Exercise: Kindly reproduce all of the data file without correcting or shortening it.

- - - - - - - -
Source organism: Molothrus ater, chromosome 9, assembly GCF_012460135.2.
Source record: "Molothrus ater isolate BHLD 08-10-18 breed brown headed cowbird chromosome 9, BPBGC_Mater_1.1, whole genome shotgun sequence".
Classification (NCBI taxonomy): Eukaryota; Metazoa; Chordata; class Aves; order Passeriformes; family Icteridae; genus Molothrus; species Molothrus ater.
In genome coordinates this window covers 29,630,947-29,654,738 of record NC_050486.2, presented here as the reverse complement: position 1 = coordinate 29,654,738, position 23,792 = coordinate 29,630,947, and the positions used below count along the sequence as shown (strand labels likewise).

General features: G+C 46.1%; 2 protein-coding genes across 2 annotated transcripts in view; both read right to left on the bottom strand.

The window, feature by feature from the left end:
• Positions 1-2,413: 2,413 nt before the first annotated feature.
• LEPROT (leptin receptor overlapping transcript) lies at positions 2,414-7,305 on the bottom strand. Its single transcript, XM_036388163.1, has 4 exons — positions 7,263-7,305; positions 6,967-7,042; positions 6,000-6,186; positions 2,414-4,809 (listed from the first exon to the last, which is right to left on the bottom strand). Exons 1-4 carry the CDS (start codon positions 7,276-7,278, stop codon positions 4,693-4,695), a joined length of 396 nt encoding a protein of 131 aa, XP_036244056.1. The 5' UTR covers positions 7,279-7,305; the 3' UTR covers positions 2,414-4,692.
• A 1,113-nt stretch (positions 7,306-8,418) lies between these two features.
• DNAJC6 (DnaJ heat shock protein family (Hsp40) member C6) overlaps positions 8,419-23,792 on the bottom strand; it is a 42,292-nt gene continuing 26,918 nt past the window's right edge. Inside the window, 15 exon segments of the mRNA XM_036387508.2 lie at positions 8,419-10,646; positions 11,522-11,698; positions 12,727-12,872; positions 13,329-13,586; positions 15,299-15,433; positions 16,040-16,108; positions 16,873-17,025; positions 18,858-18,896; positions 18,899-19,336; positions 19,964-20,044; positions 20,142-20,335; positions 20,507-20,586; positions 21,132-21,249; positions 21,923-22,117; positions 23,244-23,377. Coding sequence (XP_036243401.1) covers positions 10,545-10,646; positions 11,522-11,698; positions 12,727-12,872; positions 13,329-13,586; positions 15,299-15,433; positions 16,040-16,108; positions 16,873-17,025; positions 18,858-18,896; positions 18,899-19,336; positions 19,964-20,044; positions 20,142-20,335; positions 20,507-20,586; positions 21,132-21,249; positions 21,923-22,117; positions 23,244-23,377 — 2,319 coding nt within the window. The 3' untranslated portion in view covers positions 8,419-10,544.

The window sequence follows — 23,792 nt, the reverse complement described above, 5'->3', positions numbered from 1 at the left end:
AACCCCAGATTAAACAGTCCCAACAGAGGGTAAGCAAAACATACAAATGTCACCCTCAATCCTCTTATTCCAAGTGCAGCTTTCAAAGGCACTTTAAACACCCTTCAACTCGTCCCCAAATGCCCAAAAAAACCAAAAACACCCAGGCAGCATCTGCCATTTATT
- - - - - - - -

Source organism: Molothrus ater, chromosome 9, assembly GCF_012460135.2.
Source record: "Molothrus ater isolate BHLD 08-10-18 breed brown headed cowbird chromosome 9, BPBGC_Mater_1.1, whole genome shotgun sequence".
Classification (NCBI taxonomy): Eukaryota; Metazoa; Chordata; class Aves; order Passeriformes; family Icteridae; genus Molothrus; species Molothrus ater.
In genome coordinates this window covers 29,630,947-29,654,738 of record NC_050486.2, presented here as the reverse complement: position 1 = coordinate 29,654,738, position 23,792 = coordinate 29,630,947, and the positions used below count along the sequence as shown (strand labels likewise).

General features: G+C 46.1%; 2 protein-coding genes across 2 annotated transcripts in view; both read right to left on the bottom strand.

The window, feature by feature from the left end:
• Positions 1-2,413: 2,413 nt before the first annotated feature.
• LEPROT (leptin receptor overlapping transcript) lies at positions 2,414-7,305 on the bottom strand. Its single transcript, XM_036388163.1, has 4 exons — positions 7,263-7,305; positions 6,967-7,042; positions 6,000-6,186; positions 2,414-4,809 (listed from the first exon to the last, which is right to left on the bottom strand). Exons 1-4 carry the CDS (start codon positions 7,276-7,278, stop codon positions 4,693-4,695), a joined length of 396 nt encoding a protein of 131 aa, XP_036244056.1. The 5' UTR covers positions 7,279-7,305; the 3' UTR covers positions 2,414-4,692.
• A 1,113-nt stretch (positions 7,306-8,418) lies between these two features.
• DNAJC6 (DnaJ heat shock protein family (Hsp40) member C6) overlaps positions 8,419-23,792 on the bottom strand; it is a 42,292-nt gene continuing 26,918 nt past the window's right edge. Inside the window, 15 exon segments of the mRNA XM_036387508.2 lie at positions 8,419-10,646; positions 11,522-11,698; positions 12,727-12,872; positions 13,329-13,586; positions 15,299-15,433; positions 16,040-16,108; positions 16,873-17,025; positions 18,858-18,896; positions 18,899-19,336; positions 19,964-20,044; positions 20,142-20,335; positions 20,507-20,586; positions 21,132-21,249; positions 21,923-22,117; positions 23,244-23,377. Coding sequence (XP_036243401.1) covers positions 10,545-10,646; positions 11,522-11,698; positions 12,727-12,872; positions 13,329-13,586; positions 15,299-15,433; positions 16,040-16,108; positions 16,873-17,025; positions 18,858-18,896; positions 18,899-19,336; positions 19,964-20,044; positions 20,142-20,335; positions 20,507-20,586; positions 21,132-21,249; positions 21,923-22,117; positions 23,244-23,377 — 2,319 coding nt within the window. The 3' untranslated portion in view covers positions 8,419-10,544.

The window sequence follows — 23,792 nt, the reverse complement described above, 5'->3', positions numbered from 1 at the left end:
AACCCCAGATTAAACAGTCCCAACAGAGGGTAAGCAAAACATACAAATGTCACCCTCAATCCTCTTATTCCAAGTGCAGCTTTCAAAGGCACTTTAAACACCCTTCAACTCGTCCCCAAATGCCCAAAAAAACCAAAAACACCCAGGCAGCATCTGCCATTTATT